|About the Book|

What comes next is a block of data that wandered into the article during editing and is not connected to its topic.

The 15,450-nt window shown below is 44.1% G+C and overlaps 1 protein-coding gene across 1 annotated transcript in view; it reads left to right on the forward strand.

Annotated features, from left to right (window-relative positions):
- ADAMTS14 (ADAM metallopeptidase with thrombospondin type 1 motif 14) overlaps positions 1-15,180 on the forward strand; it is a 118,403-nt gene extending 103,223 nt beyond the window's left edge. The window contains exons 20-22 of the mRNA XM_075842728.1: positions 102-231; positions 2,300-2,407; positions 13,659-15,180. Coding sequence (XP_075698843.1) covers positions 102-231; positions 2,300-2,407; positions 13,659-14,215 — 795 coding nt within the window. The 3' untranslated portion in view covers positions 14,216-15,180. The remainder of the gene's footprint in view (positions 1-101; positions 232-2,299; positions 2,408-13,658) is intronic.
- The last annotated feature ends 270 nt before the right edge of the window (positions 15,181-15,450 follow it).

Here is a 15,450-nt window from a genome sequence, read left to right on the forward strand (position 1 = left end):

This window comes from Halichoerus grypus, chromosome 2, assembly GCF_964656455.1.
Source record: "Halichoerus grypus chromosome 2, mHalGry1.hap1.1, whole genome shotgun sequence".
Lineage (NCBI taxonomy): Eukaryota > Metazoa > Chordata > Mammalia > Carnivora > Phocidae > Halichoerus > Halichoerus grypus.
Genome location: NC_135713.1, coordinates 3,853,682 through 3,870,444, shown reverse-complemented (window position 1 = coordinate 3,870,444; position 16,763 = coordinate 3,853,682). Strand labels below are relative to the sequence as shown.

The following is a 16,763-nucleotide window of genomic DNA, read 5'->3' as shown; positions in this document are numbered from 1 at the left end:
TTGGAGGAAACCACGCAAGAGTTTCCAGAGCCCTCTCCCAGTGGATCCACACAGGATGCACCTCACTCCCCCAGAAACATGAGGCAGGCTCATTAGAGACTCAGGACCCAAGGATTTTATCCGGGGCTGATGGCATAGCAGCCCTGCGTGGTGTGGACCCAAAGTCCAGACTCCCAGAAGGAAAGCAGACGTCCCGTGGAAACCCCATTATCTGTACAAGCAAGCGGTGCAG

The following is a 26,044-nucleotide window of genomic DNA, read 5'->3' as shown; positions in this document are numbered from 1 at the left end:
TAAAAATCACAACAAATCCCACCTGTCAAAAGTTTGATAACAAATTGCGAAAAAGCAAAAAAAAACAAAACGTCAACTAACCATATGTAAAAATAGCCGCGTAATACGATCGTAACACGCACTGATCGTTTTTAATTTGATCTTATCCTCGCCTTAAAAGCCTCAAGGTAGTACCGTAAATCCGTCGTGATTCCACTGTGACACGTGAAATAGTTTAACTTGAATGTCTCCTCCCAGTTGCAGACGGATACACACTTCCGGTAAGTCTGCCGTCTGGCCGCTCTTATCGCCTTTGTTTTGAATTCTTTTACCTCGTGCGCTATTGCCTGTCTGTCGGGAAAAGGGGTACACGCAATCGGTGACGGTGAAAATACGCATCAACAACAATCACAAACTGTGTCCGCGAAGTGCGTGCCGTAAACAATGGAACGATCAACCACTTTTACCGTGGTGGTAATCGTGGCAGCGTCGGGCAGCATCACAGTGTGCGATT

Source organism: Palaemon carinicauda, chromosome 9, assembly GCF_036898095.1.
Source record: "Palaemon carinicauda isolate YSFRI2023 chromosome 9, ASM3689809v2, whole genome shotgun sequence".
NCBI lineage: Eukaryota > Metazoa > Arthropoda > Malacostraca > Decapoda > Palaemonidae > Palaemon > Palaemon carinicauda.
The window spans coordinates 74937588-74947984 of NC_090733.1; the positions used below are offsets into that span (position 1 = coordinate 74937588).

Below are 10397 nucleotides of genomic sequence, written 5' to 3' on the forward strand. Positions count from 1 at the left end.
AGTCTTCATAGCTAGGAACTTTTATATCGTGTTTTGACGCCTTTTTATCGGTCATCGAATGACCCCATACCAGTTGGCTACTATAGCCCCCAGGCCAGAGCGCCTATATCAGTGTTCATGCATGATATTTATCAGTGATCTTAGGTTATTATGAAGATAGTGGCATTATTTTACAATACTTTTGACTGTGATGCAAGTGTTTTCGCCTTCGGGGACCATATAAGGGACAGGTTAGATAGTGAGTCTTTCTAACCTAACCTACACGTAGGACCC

Under Joseph Stalins iron-fisted rule, the Soviet state tried to forge an army that would be both a shining example of proletarian power and an indomitable deterrent against fascist aggression. In reality, Roger Reese reveals, Stalins grandMoreUnder Joseph Stalins iron-fisted rule, the Soviet state tried to forge an army that would be both a shining example of proletarian power and an indomitable deterrent against fascist aggression. In reality, Roger Reese reveals, Stalins grand military experiment failed miserably on both counts before it was finally rescued within the crucible of war.Reese greatly expands our understanding of the Red Armys evolution during the 1930s and its near decimation at the beginning of World War II. Counter to conventional views, he argues that the Stalinist state largely failed in its attempt to use military service as a means to indoctrinate its citizens, especially the peasantry. After 1928, the regimes recruits became increasingly disenchanted with Stalins socialist enterprise--primarily due to the disheartening changes brought on by collectivization and dekulakization. In effect, these reluctant soldiers turned their backs on both the army and Communist Party leadership, neither of which regained credibility until after World War II.The soldiers alienation and hostility, Reese demonstrates, was most clearly manifested in the highly volatile tensions between officers and peasant recruits following the militarys chaotic expansion during the 1930s. Those tensions and numerous internal conflicts greatly undermined the regimes effort to create a well-trained, cohesive, and politically indoctrinated army. In place of this ideal, the regime stumbled along with a disunited and ineffective fighting force guided by outdated doctrines and led by an undeveloped officer corps. All of those elements made the Soviet Union particularly vulnerable to the devastating military disasters of 1941.Along the way, Reese persuasively dispels a number of myths. He shows, for example, that the Red Armys humiliating defeats at the start of the war were not, as many still believe, due to Stalins bloody purges of the officer corps during the 1930s nor to overwhelming German military and economic superiority. Stalin, Reese argues, was only one of many key influences on the Soviets disorganized effort to field an effective fighting force. And, while the Red Army was actually technologically superior to the Wehrmacht, the Germans made far better strategic and tactical use of their forces to overwhelm the poorly led Soviets.A fascinating portrait of an army at war with itself, Reeses study illuminates the daily lives of soldiers, officers, and civilians and forever changes the way we look at the relation between political motives and military needs in the early Soviet state.